THE BLOG

Featuring fresh takes and real-time analysis from HuffPost's signature lineup of contributors

Stephen Autar Headshot

In Which I Share Something Personal

Posted: Updated:
Print

I have a confession to make. Yes, I know this is our first time interacting with one another, but there is something that I really need to get off my chest before we go any further: I am obsessed with pop music. Yes, pop music. That stuff you hear on Top 40 radio, the exact opposite of the kind of musical taste that gets you cool points on the Internet. And I am not ashamed of it. I will always wave my flag of pop-music-fanboy-dom proudly.

Besides being highly enjoyable, pop music is just fun. What I love most about it is what's missing most from it: that sense of intolerable pretension you find in the kind of stuff these hipster folks listen to. Pop music is just music to listen to and it's unabashedly so. It doesn't try to be anything more than what it is and, to me, that is miles more fun to listen to than music that tries entirely too hard to be poetic and deep and dark and mysterious and soulful and soulless all at the same time. That's just way too many flavors in one blender for me.

For me, the absence of that layer, or layers, of hidden messages adds so much depth to pop. Due to the fact I'm not spending my time searching for the supposed symbolism and story in the lyricism of a song, I'm able to the enjoy the song much more and I'm also able to decipher the meaning of the song as I see fit. When you are told there is meaning to something, it cheapens the depth of the work of art; finding meaning in something should not be a path clouded by obscurity, but instead, a path able to be simply followed by one's heart, emotions and senses. If I'm told there is some great, deep meaning to a song then I'm offended by not having the chance to discover that fact for myself. The pretension in that song blocks me from reaching the plane of intelligence it tries to tell me it's on; I want to be able to decipher and unravel songs without being told I have to.

Okay, you're saying. I get what you're trying to tell me here, but pop music is garbage. The lyrics discuss nothing but descriptions of partying, boozing and sex. How could there possibly be any substance to that kind of trash? To this, I say Ha! You, my friends, have put yourselves into a box by listening to all that obscure hipster music. You can only think of songs having a deeper meaning if they use flowery language and obvious symbolic references and figurative speech. Simple language can just as easily portray a deeper image. To prove this point, I will use one of my favorite songs by my favorite artist: "Gimme More" by the incomparable Britney Spears, who -- along with being my absolute favorite recording artist -- is probably the poster child for trivial, major-label, mainstream pop music and also a constant target for those who love to trash pop music.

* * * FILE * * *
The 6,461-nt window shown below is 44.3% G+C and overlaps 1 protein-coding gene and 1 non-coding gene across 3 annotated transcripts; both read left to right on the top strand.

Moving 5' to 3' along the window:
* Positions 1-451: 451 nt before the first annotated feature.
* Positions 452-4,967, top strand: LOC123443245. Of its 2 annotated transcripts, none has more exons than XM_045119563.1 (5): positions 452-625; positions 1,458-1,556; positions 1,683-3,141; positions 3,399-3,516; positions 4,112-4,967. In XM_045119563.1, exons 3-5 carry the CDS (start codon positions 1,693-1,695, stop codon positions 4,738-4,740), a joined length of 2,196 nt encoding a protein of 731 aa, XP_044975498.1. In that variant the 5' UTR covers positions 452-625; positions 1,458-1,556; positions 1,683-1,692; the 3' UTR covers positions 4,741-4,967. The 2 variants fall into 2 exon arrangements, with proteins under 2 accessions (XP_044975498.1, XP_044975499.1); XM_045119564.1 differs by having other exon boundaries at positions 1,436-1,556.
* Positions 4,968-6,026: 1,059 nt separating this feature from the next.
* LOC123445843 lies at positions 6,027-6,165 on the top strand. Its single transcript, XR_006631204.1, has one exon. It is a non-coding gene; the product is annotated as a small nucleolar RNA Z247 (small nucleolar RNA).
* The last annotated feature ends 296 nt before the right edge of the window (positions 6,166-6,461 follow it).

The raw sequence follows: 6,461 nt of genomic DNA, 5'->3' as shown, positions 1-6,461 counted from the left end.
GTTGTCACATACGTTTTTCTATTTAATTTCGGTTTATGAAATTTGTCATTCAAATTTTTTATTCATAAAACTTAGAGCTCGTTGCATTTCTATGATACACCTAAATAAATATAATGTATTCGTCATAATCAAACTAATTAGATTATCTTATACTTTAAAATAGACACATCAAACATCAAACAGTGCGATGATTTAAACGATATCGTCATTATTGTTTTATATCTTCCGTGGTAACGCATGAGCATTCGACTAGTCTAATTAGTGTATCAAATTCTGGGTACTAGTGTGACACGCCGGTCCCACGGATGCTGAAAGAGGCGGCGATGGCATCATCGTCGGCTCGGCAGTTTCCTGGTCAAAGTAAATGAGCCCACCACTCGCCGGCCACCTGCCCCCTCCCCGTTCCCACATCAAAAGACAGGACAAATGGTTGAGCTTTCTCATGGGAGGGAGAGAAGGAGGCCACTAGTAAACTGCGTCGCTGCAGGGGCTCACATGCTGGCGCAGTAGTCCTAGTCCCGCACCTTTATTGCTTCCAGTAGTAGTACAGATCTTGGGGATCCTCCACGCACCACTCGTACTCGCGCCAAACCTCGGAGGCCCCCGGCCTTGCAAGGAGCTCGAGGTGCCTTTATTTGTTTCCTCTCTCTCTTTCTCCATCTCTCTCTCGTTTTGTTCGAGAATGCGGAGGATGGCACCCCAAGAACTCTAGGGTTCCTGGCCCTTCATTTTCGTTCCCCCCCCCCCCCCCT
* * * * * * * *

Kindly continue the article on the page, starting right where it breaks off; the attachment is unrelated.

At first listen, "Gimme More" is a one-note, one-dimensional song in which the first-person protagonist narrates how intensely she feels attraction for an unknown object of affection. She then further describes how that fierce attraction propels her to dance quite sexually with this stranger despite the sea of voyeurs surrounding them -- voyeurs who appear to be encouraging the couple to, well, give them more of this heated display of passion, attraction and lust.

Yes, you're saying, that's exactly what that song is about -- albeit in nicer wording -- how in the world are you going to argue that there is any substance beyond the surface of that crappy song? And to that I say Ha!, again. The key to deciphering anything lies within one word: perspective. It's important to remember what was happening when that song was released. Britney was crazy, going through a heavily-publicized meltdown, and so the music she released during that time period is to be looked at as a window into her world at the time; a glimpse into the mind of a troubled star.

Armed with that perspective, when I listen to that song and hear those lyrics, a different meaning emerges. I hear a narrative, yes, but not one of intense gyrations on a strange man in the corner of a packed club while the crowd is screaming to see more. No, instead I hear an account of her relationship with the public, especially the media: going out, seeing the paparazzi, bombarded by reporters, cameras, microphones and men screaming "More! More! More! Gimme more, Britney!!", suffocating her and clobbering her, and then her desire to appease them and get rid of them all at the same time.

It is a manifesto, truly an autobiographical manifesto. And that declaration wrapped up in a simple dance-pop ditty that no one would have thought meant more than a narration of a night of dirty dancing is much more impressive to me than lyrics using symbolism and flowery language to describe climax or coitus.